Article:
History of Community Ovens

Communal ovens in Italy and France where the communal oven dates back to the 14th and 15th centuries. Even though they were called communal ovens, but they did not belong to the community. The oven was the property of the local Lord (in some cases it was the Church), who owned both the oven and the fire and would charge the serfs for baking their bread.

In France, following the French revolution, the ovens became the property of the village; no fees were charged. Once a week the oven was fired up and the locals would carry the dough they had prepared at home to the oven. Each family marked the top of the dough with a distinctive cut to distinguish their bread from another family.

The bread oven was where the village gathered: family news was shared, political matters debated, and community was built. For a variety of reasons there are few community brick ovens in America. Today they can be found in Canada and Australia, and smaller versions in countless villages throughout the world.

Here are some links that will provide additional background information on community oven history.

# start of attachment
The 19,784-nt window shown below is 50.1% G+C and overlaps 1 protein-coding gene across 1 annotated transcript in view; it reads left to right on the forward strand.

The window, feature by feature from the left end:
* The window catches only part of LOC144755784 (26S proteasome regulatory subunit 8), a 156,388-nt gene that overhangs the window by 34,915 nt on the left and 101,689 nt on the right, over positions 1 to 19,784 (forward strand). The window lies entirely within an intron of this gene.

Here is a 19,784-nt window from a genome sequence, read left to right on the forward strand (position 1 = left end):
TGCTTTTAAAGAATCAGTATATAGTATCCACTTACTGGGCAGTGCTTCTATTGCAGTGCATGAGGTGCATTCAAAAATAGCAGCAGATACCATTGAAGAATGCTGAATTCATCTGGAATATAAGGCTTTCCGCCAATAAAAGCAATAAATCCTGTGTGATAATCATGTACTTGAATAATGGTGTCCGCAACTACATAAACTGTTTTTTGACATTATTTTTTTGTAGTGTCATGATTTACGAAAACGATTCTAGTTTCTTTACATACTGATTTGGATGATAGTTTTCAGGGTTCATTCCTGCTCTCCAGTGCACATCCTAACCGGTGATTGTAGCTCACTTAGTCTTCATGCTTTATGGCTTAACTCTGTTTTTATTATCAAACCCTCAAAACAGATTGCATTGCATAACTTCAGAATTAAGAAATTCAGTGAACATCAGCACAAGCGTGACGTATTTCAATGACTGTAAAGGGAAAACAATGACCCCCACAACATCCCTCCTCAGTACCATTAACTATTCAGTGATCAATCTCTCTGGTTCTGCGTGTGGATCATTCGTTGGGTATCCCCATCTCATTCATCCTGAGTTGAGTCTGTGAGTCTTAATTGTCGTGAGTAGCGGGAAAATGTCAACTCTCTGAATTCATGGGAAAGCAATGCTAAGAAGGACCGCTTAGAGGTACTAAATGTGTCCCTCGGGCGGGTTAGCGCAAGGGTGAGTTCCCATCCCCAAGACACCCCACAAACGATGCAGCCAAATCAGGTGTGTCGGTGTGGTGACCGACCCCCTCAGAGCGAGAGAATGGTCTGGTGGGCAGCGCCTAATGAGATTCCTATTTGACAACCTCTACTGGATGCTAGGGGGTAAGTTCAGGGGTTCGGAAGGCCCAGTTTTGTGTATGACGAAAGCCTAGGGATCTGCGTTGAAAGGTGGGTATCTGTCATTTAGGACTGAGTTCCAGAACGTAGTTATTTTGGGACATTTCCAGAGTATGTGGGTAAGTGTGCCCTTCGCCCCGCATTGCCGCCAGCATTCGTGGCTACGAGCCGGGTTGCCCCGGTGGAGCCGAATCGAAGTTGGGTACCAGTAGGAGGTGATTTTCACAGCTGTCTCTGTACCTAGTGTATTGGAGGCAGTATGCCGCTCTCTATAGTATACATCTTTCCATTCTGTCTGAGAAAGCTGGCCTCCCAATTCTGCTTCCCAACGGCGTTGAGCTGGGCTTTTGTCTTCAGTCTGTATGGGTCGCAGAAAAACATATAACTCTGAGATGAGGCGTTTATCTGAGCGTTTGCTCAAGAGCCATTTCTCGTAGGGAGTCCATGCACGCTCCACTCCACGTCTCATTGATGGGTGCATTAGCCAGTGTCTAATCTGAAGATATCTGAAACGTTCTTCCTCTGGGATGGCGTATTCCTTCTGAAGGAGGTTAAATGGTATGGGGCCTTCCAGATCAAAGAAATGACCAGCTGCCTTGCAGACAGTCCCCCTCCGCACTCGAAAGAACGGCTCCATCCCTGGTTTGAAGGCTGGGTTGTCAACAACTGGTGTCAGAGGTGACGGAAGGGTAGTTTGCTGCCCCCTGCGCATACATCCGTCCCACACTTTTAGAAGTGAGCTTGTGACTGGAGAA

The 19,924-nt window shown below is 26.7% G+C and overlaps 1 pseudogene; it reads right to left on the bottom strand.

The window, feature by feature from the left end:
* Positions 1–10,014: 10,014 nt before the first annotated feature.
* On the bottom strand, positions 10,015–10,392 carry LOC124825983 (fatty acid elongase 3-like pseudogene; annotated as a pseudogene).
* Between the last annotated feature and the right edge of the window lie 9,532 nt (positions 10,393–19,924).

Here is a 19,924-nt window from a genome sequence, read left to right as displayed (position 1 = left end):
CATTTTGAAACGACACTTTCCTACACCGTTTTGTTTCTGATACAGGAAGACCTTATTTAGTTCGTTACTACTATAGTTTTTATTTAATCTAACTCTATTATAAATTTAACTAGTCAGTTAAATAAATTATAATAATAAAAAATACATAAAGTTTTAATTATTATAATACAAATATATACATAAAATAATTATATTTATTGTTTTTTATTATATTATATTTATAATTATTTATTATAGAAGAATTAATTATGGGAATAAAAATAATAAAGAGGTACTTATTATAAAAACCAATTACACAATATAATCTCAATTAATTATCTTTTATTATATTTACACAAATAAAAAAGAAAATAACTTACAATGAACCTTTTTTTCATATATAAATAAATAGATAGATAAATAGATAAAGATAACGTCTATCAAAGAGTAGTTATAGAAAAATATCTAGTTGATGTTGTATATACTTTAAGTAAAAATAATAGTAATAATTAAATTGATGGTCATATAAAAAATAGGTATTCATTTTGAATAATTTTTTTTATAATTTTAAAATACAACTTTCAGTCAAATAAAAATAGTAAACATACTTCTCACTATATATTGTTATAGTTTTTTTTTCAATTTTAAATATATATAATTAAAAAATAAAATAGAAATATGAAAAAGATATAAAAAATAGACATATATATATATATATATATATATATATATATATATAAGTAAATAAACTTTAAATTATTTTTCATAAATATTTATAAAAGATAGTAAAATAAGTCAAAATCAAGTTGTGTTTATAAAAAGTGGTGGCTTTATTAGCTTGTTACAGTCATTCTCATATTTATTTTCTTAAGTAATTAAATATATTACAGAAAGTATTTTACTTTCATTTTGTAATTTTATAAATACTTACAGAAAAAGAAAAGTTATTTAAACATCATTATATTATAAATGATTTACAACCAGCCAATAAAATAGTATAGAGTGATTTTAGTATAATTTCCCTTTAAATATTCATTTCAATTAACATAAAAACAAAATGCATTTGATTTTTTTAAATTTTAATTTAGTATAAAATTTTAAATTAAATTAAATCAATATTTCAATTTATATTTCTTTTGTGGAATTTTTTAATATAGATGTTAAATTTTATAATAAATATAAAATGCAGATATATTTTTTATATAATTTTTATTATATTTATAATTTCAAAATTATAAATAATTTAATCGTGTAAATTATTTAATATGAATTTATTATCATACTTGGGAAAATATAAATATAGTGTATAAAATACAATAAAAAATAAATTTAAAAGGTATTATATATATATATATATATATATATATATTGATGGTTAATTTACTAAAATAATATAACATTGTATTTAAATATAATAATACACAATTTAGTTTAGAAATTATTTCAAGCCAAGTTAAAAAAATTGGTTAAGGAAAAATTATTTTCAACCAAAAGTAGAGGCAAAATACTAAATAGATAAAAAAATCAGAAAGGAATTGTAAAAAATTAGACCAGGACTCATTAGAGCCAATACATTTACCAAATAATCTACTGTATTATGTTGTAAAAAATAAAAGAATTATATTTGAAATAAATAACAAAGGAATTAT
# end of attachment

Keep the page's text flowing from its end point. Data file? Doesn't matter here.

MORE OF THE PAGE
Modern day wood fired community ovens exist in a number of communities throughout the United States and Canada. With this said they are not very prevalent and we are not sure how active they are. If you have a community oven we would like to suggest that you send us a link to your website if you have one or details about your oven and we will link it into this site.

The recent growth of ovens in the Minnesota area can be linked back to the large community oven built at White Bear Lake United Methodist church. Pastor Bryce Johnson lead this initiative after visiting some of the ovens and baking bread in Italy and France. His vision was to create a comfortable venue for people in the community to come and bake their bread as was done in the olden days. Here is a link to a Ted Talk that Pastor Bryce gave that will provide additional background and inspiration for you to consider building a Community Oven.